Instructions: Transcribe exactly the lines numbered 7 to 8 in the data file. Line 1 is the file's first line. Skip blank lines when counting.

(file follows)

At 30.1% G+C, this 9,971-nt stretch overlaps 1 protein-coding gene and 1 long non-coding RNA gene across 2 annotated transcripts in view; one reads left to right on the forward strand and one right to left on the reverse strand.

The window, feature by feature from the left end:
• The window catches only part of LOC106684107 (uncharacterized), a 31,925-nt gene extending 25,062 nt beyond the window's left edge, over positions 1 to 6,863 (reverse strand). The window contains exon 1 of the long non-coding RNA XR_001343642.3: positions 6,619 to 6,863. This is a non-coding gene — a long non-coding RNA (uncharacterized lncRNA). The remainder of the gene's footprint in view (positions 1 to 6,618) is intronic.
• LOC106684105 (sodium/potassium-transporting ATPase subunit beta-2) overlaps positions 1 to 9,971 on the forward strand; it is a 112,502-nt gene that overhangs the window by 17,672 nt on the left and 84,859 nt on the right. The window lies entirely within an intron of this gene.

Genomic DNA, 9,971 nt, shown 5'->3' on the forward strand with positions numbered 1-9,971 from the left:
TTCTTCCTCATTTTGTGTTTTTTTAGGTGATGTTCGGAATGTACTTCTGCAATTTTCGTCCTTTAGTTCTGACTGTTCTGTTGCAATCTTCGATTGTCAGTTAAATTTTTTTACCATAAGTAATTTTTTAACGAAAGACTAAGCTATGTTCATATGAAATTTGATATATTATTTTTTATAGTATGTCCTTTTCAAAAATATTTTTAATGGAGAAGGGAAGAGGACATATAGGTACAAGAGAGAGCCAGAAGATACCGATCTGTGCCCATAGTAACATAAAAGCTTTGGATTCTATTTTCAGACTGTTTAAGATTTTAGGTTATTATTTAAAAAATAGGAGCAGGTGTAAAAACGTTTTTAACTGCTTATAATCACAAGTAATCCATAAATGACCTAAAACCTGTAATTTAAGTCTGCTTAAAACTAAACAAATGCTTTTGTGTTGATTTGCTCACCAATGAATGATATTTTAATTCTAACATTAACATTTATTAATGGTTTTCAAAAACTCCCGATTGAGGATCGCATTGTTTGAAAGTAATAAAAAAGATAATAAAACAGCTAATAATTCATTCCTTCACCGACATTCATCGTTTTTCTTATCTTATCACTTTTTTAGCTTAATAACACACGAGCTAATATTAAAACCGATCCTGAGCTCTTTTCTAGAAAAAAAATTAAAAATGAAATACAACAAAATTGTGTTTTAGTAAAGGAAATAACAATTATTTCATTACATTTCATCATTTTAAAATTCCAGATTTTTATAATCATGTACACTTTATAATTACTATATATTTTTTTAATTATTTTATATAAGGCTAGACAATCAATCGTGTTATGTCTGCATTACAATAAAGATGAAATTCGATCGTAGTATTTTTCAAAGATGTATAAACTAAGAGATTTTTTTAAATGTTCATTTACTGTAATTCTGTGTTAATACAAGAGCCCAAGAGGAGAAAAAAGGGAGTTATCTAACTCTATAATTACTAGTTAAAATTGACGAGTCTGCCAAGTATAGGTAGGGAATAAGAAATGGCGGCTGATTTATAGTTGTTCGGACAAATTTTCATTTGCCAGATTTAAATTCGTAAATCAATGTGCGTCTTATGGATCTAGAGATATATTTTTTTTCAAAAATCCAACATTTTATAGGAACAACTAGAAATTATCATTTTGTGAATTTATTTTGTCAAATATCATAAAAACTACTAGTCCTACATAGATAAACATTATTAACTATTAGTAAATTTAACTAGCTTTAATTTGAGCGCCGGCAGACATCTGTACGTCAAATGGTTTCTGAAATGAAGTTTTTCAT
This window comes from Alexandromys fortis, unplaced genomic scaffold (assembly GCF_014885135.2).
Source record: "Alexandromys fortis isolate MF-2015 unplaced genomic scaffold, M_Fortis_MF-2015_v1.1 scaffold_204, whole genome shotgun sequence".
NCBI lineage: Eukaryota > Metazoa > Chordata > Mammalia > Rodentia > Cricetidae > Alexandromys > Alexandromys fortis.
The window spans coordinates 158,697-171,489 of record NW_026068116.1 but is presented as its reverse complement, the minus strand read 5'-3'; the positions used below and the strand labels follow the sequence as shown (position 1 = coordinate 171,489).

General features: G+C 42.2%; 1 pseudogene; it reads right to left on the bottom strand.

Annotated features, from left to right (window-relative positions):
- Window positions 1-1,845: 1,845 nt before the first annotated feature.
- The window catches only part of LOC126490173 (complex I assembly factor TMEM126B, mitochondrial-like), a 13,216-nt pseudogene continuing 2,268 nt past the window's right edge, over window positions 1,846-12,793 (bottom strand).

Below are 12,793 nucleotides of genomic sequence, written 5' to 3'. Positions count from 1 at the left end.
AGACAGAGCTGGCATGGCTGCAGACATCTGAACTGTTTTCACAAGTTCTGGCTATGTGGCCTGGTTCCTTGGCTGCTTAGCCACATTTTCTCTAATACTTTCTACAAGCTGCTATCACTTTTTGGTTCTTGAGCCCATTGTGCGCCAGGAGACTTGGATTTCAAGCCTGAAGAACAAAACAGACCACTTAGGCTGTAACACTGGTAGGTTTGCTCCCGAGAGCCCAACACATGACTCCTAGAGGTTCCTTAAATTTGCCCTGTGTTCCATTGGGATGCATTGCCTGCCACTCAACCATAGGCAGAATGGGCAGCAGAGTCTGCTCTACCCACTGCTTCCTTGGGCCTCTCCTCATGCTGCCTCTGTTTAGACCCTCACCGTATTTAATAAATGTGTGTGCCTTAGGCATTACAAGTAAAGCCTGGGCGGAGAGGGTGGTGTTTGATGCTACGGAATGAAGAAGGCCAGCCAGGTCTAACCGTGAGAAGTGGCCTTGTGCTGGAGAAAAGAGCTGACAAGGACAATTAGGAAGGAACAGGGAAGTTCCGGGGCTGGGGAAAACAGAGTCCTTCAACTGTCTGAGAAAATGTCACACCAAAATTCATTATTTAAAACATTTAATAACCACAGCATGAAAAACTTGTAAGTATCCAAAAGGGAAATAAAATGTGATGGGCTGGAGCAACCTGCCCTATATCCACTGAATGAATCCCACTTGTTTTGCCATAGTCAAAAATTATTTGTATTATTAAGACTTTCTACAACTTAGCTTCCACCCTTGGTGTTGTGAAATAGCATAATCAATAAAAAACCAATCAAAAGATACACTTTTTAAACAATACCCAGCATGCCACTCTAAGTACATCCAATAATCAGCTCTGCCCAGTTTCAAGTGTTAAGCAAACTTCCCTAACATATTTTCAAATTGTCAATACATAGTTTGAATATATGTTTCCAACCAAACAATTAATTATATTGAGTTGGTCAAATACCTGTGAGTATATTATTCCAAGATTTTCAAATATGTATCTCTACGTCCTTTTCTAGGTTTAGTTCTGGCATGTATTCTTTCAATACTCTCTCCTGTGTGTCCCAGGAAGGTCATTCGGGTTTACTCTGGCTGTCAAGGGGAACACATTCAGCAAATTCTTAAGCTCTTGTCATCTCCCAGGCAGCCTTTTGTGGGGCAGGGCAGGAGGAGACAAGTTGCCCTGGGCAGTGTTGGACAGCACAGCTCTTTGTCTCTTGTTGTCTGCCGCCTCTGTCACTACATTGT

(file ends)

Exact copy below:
This window comes from Alexandromys fortis, unplaced genomic scaffold (assembly GCF_014885135.2).
Source record: "Alexandromys fortis isolate MF-2015 unplaced genomic scaffold, M_Fortis_MF-2015_v1.1 scaffold_204, whole genome shotgun sequence".